# The 153rd Playful Math Education Blog Carnival!

Welcome to the 153rd Playful Math Education Carnival! Thanks to those who blogged and/or tweeted about math, we have another fun-filled carnival this month. Since a picture is worth 1000 words, and tweets usually have lovely pictures and captions included with them, I’ve embedded a lot of tweets in this carnival. Many of the tweets include links to blog posts. You can be transported directly to any area of the carnival you desire by clicking one of the following links:

Contents

### Ukraine and Math

I have been very upset about the recent events in Ukraine and wondered how I could possibly publish a cheery, playful carnival at this time.

I decided to publish the carnival but include a couple of blog posts that link math and Ukraine.

This first post is a poem about the current situation: Evil Adds Up.

The second post is about Voroinoi Diagrams and Ukrainian mathematician, Georgii Voronoi. I am glad to know a little bit about Goergii Voronoi now after reading that post.

### A Fishing Pond

You can learn some fun math facts by reading blogs. A few years ago I read a post on the Math Online Tom Circle blog that made the number 153 unforgettable for me. 153 is known as the St. Peter Fish Number.

Now fishing pond booths are often a part of a traditional carnival so this 153rd edition of the Playful Math Education Blog Carnival just has to have one, too. Its fishing booth has 153 fish in it representing the 153 fish Simon Peter caught in John 21: 9-14.

I made the fish tessellate because tessellation is a cool mathematical concept. The fish form a triangle because 153 is a triangular number. I colored the fish to show that
153 = 5! + 4! + 3! + 2! + 1! I like that 5! is also a triangular number so I put it at the top of the triangle, but 1! and 3! are triangular numbers, too. Can you use addition on the graphic to show that 153 = 1³+5³+3³?

### A Little Magic:

That same Tom Circle blog post also revealed the magician’s secret behind a potential math magic trick:
Pick a number, ANY number. Multiply it by 3. Then find the sum of the cubes of its digits. Find the sum of the cubes of the digits of that new number. I might have you repeat that last step a few times. I predict your final number is. . .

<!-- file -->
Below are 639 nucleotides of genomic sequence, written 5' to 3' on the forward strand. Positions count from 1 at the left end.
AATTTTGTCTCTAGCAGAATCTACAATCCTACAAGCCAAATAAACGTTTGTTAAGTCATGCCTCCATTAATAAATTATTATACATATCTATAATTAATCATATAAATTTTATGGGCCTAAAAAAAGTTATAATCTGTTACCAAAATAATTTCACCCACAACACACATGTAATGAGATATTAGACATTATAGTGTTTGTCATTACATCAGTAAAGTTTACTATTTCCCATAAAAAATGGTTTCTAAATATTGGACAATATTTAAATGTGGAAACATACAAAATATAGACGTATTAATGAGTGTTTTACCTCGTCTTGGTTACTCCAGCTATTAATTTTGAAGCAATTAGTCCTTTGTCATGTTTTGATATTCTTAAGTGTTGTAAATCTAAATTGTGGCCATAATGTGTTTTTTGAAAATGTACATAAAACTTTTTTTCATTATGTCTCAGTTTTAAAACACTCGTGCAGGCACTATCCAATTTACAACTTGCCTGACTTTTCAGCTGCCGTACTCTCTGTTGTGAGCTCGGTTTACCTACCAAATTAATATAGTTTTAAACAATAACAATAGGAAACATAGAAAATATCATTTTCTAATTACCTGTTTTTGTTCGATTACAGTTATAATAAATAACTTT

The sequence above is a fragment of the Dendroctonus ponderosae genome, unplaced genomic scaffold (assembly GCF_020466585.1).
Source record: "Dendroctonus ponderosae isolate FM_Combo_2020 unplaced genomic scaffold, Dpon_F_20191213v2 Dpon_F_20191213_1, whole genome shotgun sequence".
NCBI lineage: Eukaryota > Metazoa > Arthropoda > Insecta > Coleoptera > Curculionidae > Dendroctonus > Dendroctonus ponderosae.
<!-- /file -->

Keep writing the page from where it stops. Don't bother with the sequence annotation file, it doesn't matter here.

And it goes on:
No matter what number you choose, I can accurately predict what your final number will be. If you open the sealed envelope in my hand, you will see that I did indeed predict your final number, 153.

Pat’s Blog teaches about another magical number property in Squares That Parrot Their Roots.

Creative Learning AfrikA+ writes about the secret of performing well on tests in It’s not Math Magic, It’s Consistency.

### The Enchanted Tweeting Room

Speaking of the number 153, Jo Morgan recently published her 153rd Mathsgem post with many ideas from the Twitterverse:

In her 95th Monday Must-Reads blog post, Sara Carter shared some great ideas she saw on Twitter: a math word wall, some Desmos Gingerbread Houses, a Find-the-Imposter Spiderman Surds activity, A Polynomial Two Truths and a Lie game, and much more.

### Math Art

Leonardo DeVinci and many other famous artists were also famous for their mathematics. Mathematics used to be considered a liberal art. Denise Gaskins encourages us to bring back the joy of learning math in part one of Rediscover the Liberal Art of Mathematics.

RobertLovesPi uses enneagrams, regular hexagons, and other polygons to make a lovely artistic design. He also creates a shimmering 3-D shape in A Faceted Rhombicosidocecahedron with 540 Faces.

Paula Beardell Krieg wrote about the experience of directly teaching paper folding and indirectly teaching mathematics over zoom for six weeks in A Lovely Experiment.

We can use Desmos to create stunning artwork:

### Math Games

Every week Denise Gaskins shares a new game on her blog post Math Game Monday.

Julie Naturally shares some Awesome Free Math Games for Kindergartners, no electronics required.

Children at St Margaret’s Lee Church of England Primary School have been playing a domino game called the Mexican Train game. They like it so much that they’ve expressed the desire to play it at home with their families.

How much do children enjoy playing mathy board games? Just read this post by Jenorr73 of One Good Thing: Math Game Joy.

Ben Orlin of Math with Bad Drawings wrote about one of my favorite games, SET, in A Theory of Trios.

Claire Kreuz of NBC’s KARK.com blog reports that a 14-year-old High School student has developed a math game everyone can play even those with special needs.

### Puzzles

Colleen Young blogs about a new publication by Jonny Griffiths in A-Level Starters.

This puzzle is my contribution to the carnival: